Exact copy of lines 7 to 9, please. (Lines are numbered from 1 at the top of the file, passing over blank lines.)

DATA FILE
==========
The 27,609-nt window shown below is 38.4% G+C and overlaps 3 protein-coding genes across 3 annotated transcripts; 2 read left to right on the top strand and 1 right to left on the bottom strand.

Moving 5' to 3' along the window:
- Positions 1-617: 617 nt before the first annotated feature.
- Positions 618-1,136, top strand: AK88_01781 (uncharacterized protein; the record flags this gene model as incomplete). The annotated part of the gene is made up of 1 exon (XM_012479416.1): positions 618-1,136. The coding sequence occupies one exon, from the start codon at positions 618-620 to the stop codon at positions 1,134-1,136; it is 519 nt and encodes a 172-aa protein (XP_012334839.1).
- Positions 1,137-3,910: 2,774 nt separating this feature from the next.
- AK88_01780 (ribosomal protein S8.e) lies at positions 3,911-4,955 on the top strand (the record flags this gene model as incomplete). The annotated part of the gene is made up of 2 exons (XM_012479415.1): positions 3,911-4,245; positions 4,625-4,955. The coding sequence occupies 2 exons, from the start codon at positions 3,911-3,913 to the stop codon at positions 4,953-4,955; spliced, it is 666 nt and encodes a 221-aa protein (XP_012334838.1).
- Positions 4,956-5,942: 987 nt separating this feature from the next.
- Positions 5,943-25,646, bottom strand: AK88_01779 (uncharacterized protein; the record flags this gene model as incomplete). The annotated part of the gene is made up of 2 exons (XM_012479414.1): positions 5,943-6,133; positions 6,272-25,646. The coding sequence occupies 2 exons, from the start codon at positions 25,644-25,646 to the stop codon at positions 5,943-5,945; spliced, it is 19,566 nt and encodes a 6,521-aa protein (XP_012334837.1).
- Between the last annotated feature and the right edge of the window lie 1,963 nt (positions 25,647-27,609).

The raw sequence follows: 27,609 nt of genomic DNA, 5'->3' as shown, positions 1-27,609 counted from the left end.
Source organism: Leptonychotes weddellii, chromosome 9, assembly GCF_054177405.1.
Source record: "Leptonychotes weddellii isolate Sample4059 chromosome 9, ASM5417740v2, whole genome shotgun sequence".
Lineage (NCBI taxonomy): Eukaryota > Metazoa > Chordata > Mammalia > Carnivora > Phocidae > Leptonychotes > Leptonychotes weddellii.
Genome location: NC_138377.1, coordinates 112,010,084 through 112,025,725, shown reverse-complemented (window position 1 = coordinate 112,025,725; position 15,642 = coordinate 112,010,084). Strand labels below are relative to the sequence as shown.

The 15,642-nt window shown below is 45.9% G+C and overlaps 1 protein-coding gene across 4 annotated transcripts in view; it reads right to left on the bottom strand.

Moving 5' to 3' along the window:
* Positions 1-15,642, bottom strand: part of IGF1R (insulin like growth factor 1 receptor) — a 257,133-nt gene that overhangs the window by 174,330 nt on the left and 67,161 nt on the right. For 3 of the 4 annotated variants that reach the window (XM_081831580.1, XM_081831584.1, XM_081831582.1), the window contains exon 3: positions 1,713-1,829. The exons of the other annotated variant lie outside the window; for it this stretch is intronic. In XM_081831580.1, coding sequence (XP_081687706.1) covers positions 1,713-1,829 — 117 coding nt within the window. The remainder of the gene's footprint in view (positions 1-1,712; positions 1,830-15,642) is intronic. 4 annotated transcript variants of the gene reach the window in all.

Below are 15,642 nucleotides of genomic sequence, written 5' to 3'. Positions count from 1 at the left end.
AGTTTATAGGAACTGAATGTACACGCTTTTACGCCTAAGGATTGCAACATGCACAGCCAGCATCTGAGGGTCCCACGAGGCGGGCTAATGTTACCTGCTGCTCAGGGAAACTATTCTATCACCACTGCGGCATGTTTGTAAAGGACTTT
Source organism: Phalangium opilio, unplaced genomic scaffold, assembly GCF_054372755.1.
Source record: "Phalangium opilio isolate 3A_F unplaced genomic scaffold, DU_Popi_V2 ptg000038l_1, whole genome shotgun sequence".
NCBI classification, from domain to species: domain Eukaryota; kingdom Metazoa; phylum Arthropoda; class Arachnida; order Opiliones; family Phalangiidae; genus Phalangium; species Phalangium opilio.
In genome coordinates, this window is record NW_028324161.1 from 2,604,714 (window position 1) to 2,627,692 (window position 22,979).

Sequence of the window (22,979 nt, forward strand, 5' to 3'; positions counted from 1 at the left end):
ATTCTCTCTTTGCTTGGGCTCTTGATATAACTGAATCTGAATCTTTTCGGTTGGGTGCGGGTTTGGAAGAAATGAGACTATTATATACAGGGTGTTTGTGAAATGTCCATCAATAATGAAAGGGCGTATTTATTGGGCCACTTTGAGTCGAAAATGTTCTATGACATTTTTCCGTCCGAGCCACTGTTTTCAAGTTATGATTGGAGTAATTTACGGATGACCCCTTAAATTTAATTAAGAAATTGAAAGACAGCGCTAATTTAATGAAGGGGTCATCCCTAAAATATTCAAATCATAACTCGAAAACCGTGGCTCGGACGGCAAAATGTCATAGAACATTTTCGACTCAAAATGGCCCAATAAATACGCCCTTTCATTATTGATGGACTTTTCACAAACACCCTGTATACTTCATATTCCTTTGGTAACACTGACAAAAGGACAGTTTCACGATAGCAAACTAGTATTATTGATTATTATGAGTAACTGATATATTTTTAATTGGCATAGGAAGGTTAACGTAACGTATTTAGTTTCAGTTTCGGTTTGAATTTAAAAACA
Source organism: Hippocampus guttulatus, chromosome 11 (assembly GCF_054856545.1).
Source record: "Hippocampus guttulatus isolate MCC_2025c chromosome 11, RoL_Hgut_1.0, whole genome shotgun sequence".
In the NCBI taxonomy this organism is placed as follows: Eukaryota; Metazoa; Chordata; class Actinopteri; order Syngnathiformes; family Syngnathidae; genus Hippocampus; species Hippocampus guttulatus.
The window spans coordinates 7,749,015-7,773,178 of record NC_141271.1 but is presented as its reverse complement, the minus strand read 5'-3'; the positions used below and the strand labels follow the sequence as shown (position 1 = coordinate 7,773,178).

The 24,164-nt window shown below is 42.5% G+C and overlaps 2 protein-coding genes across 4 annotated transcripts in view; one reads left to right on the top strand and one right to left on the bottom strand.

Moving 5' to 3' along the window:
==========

- Positions 4,956-5,942: 987 nt separating this feature from the next.
- Positions 5,943-25,646, bottom strand: AK88_01779 (uncharacterized protein; the record flags this gene model as incomplete). The annotated part of the gene is made up of 2 exons (XM_012479414.1): positions 5,943-6,133; positions 6,272-25,646. The coding sequence occupies 2 exons, from the start codon at positions 25,644-25,646 to the stop codon at positions 5,943-5,945; spliced, it is 19,566 nt and encodes a 6,521-aa protein (XP_012334837.1).
- Between the last annotated feature and the right edge of the window lie 1,963 nt (positions 25,647-27,609).